Sack did not identify any mining companies by name, but said it was significant that the Department of Energy had placed 98% of South Africa’s EEZ under acreage lease for oil and gas exploration or production rights, and there was also talk of new mining opportunities for phosphate extraction and other seabed minerals.

Encouragingly, the drive to achieve a 10% (and more) MPA target appears well supported at the most senior levels in Department of Environmental Affairs and aligns with South Africa’s National Development Plan outcomes and international commitments at the United Nations. South Africa has recently assumed the role of Chair of the Indian Ocean Rim Association (IORA) and there is a timely opportunity for South Africa to lead the way to establishing MPA expansion as a key blue economy ocean governance goal within the African region.

Marine parks are about more than just a haven for the species that live in them. These national parks at sea are critical climate change fighting tools and help support food security. The ocean is a massive carbon sink and science is now demonstrating that marine reserves slow the effects of climate change, rebuild biodiversity, and help build resilience. Governments can affirm their international commitments to combating climate change, securing jobs and food through the creation of marine reserves,” Sack said in a statement.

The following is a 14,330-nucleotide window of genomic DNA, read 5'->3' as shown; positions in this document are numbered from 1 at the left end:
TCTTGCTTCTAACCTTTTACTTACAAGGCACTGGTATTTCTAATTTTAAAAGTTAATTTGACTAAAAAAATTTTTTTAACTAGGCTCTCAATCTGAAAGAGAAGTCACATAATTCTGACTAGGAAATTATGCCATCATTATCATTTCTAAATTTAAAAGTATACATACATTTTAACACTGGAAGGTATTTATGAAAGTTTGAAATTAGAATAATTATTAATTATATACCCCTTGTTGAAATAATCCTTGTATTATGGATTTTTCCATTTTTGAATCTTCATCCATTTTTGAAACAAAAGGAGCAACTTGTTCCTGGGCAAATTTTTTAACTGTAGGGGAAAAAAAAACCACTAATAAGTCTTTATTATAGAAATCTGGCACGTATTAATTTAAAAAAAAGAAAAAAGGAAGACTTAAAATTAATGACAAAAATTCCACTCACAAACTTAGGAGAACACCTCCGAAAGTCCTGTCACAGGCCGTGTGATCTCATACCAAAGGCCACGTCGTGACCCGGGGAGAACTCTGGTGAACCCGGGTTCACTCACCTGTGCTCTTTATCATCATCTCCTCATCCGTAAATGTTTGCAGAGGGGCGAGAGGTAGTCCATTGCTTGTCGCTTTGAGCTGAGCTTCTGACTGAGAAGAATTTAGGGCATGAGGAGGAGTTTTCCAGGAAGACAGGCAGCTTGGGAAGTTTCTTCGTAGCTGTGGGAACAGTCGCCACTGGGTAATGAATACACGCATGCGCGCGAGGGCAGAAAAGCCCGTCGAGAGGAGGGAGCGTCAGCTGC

The Department of Energy has not responded to requests for comment on Sack’s claims about “undue influence” from mining interests.

However, former Ezemvelo KZN Wldlife senior marine scientist Dr Jean Harris said South African marine protection strategy currently ranked poorly compared to other nations.